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In such a situation the Soviet Union could impose its demands on the world, without resort to conflict, simply through the preponderance of its economic and military power. The Soviet Union does not have to attack the United States to secure domination of the world. It can achieve its ends by isolating us and swallowing up all our allies. Therefore, even if we were craven enough— [and I do not believe that we could be I say even if we were craven enough) to abandon our ideals, it would be disastrous for us to withdraw from the community of free nations.

We are the most powerful single member of this community, and we bave a special responsibility. We must take the leadership in meeting the challenge to freedom and in helping to protect the rights of independent nations.

This country has a practical, realistic program of action for meeting this challenge.

First, we shall have to extend economic assistance, where it can be effective. The best way to stop subversion by the Kremlin is to strike at the roots of social injustice and economic disorder. People who have jobs, homes, and hopes for the future will defend themselves against the underground agents of the Kremlin. Our programs of economic aid have done much to turn back communism.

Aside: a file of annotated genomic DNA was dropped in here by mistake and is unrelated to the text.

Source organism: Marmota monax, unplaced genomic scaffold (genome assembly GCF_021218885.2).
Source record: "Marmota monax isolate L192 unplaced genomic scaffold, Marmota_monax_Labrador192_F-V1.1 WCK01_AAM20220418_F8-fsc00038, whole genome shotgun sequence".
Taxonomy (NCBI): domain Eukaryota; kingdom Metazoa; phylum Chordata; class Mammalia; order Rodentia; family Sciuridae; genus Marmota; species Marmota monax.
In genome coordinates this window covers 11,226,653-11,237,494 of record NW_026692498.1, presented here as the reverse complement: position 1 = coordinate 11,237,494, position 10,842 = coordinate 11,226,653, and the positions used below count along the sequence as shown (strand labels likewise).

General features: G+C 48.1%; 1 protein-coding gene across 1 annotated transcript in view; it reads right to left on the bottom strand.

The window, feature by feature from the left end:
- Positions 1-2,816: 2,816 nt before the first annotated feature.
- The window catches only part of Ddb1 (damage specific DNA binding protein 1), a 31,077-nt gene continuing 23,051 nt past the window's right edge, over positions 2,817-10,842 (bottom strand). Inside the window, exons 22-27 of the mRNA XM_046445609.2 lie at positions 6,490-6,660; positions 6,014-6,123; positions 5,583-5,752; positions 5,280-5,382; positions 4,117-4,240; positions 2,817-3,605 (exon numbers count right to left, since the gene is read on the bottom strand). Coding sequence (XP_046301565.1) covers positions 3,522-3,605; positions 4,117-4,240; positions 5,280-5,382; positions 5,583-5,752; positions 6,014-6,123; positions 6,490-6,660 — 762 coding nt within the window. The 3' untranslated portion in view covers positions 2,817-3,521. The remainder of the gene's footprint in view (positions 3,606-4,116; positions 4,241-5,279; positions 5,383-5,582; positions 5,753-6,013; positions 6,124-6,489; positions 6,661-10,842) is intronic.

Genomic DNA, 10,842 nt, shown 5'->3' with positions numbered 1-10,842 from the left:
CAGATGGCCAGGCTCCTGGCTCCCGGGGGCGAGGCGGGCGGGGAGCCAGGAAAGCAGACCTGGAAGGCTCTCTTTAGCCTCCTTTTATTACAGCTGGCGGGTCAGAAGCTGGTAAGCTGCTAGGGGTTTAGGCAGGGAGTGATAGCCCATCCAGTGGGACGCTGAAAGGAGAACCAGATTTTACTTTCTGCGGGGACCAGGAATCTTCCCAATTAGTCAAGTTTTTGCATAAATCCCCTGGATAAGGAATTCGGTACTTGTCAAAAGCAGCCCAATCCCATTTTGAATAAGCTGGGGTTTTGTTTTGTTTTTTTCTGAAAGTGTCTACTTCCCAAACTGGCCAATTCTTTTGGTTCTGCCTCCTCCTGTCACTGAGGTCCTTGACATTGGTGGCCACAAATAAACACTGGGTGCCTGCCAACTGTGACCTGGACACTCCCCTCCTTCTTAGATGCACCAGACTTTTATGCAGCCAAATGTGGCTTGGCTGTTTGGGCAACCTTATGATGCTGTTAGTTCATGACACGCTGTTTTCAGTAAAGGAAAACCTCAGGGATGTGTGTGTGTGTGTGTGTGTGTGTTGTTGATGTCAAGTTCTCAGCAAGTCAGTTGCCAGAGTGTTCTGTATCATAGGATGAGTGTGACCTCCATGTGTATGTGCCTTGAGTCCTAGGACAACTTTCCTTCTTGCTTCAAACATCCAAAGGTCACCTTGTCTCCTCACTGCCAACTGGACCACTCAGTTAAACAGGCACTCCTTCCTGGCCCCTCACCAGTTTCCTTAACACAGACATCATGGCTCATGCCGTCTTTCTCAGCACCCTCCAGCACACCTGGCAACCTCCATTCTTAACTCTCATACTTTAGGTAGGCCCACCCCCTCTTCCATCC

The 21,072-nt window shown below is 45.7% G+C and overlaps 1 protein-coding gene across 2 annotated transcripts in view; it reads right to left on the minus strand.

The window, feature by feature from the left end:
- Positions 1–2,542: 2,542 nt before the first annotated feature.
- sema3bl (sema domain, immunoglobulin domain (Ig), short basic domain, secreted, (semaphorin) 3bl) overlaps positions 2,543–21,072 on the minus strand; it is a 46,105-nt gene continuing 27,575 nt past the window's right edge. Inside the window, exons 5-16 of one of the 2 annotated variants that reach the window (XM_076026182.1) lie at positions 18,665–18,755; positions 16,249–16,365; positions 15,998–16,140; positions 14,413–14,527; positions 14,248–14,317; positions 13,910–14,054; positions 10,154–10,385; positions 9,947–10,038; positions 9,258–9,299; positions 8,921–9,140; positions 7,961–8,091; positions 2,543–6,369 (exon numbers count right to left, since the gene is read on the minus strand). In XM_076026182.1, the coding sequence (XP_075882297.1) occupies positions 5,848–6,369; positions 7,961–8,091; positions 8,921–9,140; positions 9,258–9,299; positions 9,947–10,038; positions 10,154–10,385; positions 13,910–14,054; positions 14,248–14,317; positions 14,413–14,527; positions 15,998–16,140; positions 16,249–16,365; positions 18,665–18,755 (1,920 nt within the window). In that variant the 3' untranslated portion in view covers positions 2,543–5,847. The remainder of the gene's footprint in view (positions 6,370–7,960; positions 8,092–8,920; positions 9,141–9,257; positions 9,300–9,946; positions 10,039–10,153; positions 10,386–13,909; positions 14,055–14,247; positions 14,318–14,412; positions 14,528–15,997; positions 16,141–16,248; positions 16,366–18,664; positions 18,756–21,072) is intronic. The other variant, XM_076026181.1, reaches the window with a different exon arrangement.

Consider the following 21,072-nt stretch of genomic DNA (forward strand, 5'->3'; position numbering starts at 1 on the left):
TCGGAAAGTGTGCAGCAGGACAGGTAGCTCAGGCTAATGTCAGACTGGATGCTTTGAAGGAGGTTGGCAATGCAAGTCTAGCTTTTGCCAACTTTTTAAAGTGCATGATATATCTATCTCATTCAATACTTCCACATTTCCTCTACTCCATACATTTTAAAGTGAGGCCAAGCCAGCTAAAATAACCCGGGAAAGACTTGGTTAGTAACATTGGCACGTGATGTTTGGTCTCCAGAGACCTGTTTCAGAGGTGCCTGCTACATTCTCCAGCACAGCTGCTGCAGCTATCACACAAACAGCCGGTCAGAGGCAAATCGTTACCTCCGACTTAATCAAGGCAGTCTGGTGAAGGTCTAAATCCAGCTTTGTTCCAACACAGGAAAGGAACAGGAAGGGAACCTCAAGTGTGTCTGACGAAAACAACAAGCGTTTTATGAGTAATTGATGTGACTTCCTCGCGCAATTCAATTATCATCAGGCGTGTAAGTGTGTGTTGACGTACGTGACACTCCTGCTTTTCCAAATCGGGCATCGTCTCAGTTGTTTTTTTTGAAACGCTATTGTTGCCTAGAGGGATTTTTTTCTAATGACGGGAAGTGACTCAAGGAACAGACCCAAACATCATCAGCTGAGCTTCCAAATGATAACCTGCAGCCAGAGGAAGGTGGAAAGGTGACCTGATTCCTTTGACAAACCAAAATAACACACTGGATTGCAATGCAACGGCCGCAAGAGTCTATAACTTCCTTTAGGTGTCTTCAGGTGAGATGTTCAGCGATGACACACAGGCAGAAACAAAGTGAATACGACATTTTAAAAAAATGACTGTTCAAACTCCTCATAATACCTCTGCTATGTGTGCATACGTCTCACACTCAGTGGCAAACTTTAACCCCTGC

In Europe the Marshall Plan' has had electrifying results. As European recovery progressed, the strikes led by the Kremlin's agents in Italy and France failed. All over Western Europe, the Communist Party took worse and worse beatings at the polls.

The countries which have received Marshall Plan aid have been able, through hard work, to expand their productive strength-in many cases, to levels higher than ever before in their history. Without ihis strength, they would be completely incapable of defending themselves today. They are now ready to use this strength in helping to build a strong combined defense against aggression.

We shall need to continue some economic aid to European countries. This aid should now be specifically related to [the] building (of) their defenses.

In other parts of the world, our economic assistance will need to be more broadly directed toward economic development. In the Near East, in Africa, in Asia, we must do what we can to help people who are striving to advance from misery, poverty, and hunger. Wo also must continue to help the economic growth of our good neighbors in this hemisphere. These actions will bring greater strength for the free world. They will give many people a real stake in the future and reason to defend their freedom. They will mean increased production of the goods they need and the materials we need.

Second, we shall need to continue our military assistance to countries which want to defend themselves.